The biotic provinces of Texas.




Blair, W.F.

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The major biotas are represented in Texas. Plants and animals of the eastern, humid, coastal plain forest that enter eastern Texas. Plants and animals of the arid southwestern deserts and mountains are characteristic of Trans-Pecos Texas. Various species of Neotropical plants and animals that enter southern Texas on the Rio Grande plain. These biotas interdigitate and intermix in characteristic combinations throughout much of the area of Texas. Seven biotic provinces are recognized within the borders of Texas, but no one of these is completely limited to the state. Austroriparian province extends into eastern Texas and occupies a strip of coastal plain from the Gulf of Mexico to the Ouachita Mountains of Oklahoma. The plants and animals of this province are mostly species that extend eastward on the coastal plain to the Atlantic. The Texas province, bordering the Austroriparian in eastern Texas, is a broad ecotone between the Austroriparian forest and the semiarid grasslands to the west. It is characterized by the interdigitation of forest and grassland associations and species. The Tamaulipan province includes the Gulf coastal plain south of the Balcones Escarpment and west of the boundary between pedalfer and pedocal soils. This province is characterized by an intermixture of Neotropical species, Austroriparian species and southwestern desert species. The Chihuahuan province includes all of Trans-Pecos Texas except the Guadalupe Mountains. The plants and animals of this province are mostly species that are widely distributed in the mountains and deserts of southwestern North America. The Navahonian province, which includes a large part of New Mexico, extends into Texas in the Guadalupe Mountains. The fauna shows close relationship to the fauna of the Chihuahuan province, but several high-elevation species occur in the Navahonian and fail to reach the Chihuahuan. The Kansan province takes in the Panhandle and the red plains to the east of the escarpment of the high plains. The plants and animals are mostly grassland species but some Austroriparian species extend along wooded stream valleys into the eastern part of the province. The Balconian province includes the Edwards Plateau, the Lampasas Cut Plain, and the Central Mineral Region. This is a region of intermediate ecological conditions between the eastern forest and the western deserts. The fauna is a mixture of Austroriparian, Tamaulipan, Chihuahuan and Kansan province species. There is an endemic urodele fauna of five known species.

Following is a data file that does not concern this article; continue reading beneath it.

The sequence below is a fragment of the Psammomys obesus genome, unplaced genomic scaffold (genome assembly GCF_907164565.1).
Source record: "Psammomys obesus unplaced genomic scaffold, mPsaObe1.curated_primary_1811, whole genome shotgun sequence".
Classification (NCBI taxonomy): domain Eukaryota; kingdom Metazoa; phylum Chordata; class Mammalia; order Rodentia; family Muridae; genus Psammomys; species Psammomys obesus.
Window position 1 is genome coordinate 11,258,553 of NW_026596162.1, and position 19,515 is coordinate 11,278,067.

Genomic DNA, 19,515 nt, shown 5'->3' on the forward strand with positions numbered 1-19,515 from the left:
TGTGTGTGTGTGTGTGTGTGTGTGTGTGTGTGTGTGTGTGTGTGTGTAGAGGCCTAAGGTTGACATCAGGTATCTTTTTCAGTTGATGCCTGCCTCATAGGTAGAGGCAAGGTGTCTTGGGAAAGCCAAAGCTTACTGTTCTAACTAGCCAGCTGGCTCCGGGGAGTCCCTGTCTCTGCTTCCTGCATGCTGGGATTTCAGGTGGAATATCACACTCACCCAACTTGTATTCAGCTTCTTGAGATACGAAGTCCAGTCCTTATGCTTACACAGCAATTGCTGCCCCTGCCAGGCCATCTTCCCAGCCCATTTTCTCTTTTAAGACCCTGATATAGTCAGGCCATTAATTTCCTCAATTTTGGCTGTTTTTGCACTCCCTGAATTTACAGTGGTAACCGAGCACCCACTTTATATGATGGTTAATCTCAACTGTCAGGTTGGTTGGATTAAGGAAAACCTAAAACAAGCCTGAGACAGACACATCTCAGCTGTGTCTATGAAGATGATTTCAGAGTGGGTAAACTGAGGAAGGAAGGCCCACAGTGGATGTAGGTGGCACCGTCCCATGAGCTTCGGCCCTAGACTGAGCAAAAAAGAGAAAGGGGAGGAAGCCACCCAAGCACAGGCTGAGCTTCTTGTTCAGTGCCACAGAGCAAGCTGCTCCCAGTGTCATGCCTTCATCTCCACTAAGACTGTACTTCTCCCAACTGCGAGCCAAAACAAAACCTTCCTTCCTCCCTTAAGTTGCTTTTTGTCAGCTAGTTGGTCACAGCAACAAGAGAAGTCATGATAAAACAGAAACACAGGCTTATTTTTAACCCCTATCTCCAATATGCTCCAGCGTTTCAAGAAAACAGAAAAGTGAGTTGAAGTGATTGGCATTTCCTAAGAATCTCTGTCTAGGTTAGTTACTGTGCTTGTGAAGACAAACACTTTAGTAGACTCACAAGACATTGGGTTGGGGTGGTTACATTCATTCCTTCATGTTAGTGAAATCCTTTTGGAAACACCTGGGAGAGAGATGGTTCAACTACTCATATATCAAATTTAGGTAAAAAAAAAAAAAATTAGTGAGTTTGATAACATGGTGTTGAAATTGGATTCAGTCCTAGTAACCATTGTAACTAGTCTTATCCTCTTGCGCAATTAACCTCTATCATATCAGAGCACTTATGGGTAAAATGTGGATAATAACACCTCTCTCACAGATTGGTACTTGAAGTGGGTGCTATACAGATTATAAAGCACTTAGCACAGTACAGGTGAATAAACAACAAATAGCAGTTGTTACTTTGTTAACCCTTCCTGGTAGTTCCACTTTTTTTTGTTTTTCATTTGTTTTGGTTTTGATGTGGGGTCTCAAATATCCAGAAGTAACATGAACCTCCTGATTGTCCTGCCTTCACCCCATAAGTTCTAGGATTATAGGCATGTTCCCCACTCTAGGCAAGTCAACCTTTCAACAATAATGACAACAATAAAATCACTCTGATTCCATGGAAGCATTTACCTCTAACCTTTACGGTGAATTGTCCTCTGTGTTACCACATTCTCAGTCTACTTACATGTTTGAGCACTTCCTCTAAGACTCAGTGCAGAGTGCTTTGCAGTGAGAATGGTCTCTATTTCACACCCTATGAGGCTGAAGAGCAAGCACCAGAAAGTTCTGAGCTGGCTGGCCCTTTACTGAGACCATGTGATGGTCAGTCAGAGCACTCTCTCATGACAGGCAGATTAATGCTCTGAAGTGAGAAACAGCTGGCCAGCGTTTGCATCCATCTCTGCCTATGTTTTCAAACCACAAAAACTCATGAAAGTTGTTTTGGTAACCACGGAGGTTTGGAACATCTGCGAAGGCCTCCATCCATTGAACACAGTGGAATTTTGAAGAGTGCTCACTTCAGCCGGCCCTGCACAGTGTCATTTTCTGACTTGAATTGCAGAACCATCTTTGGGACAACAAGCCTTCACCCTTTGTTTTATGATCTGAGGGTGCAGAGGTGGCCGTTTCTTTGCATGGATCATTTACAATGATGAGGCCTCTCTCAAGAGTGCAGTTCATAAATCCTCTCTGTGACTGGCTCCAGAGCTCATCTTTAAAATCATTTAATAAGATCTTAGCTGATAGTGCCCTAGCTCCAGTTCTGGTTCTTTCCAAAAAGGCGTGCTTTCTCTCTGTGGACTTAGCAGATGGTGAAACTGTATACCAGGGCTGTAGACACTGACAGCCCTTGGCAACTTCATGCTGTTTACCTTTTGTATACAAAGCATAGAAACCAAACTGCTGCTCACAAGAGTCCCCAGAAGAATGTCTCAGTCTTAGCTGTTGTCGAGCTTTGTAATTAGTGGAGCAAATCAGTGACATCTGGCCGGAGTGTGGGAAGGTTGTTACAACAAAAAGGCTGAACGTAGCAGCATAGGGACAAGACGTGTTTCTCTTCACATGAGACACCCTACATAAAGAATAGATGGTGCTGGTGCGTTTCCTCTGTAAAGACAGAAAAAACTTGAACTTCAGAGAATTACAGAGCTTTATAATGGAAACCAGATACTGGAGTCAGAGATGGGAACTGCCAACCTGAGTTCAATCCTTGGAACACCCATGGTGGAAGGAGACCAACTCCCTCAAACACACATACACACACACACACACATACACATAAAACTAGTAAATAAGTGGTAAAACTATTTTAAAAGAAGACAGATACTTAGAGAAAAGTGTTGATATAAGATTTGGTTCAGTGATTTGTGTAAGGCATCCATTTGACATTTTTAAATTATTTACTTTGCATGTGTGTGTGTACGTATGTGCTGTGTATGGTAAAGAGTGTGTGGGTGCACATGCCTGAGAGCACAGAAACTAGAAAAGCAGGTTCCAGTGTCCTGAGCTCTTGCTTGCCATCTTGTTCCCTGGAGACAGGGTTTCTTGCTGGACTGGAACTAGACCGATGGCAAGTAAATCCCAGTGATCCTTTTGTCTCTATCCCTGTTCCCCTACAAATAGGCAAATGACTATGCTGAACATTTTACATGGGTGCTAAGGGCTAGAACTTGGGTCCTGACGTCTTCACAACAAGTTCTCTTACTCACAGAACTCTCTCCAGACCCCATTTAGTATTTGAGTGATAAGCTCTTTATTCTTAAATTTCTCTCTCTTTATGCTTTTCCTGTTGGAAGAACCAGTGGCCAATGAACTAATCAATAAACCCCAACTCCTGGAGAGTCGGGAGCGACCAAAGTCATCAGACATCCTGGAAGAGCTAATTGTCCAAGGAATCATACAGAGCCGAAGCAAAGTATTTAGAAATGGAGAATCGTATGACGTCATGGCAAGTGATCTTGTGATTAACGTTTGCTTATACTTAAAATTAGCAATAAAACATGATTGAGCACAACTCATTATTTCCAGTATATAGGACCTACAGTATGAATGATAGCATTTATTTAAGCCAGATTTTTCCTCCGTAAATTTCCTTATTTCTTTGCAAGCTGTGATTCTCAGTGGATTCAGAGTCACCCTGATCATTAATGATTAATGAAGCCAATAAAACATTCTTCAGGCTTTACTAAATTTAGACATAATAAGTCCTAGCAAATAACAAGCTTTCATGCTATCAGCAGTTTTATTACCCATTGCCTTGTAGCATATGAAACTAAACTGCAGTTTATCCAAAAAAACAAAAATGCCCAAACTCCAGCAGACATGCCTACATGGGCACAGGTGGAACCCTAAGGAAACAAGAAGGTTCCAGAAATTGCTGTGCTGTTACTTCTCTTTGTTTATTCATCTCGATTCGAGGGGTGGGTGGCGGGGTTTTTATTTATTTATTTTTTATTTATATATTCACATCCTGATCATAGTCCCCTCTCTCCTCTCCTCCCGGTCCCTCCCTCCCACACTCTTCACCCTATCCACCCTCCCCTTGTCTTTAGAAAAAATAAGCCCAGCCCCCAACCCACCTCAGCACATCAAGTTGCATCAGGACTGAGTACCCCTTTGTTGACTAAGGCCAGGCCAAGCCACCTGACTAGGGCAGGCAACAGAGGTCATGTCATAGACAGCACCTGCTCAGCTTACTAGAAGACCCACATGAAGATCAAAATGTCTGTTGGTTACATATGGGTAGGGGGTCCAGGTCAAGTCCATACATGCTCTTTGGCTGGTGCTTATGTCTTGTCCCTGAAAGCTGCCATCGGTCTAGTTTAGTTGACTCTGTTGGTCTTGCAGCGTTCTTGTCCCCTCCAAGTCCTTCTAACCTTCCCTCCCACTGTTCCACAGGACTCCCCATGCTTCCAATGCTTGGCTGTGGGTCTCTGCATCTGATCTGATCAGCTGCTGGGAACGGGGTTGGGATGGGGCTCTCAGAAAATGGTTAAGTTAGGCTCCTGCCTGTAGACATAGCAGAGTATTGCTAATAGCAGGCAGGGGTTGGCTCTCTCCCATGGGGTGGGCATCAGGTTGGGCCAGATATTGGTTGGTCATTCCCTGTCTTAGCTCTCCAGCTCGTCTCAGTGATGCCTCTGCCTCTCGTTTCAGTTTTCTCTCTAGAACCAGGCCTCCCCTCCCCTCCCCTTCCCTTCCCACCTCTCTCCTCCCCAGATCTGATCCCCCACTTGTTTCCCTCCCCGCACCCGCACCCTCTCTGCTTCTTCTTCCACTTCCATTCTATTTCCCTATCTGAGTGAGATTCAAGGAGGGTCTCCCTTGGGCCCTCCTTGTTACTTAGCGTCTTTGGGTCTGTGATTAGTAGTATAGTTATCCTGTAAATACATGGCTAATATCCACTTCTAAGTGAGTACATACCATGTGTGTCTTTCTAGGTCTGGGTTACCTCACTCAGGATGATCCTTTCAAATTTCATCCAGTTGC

p. 93-117.


biota, geography, biogeography, endemic species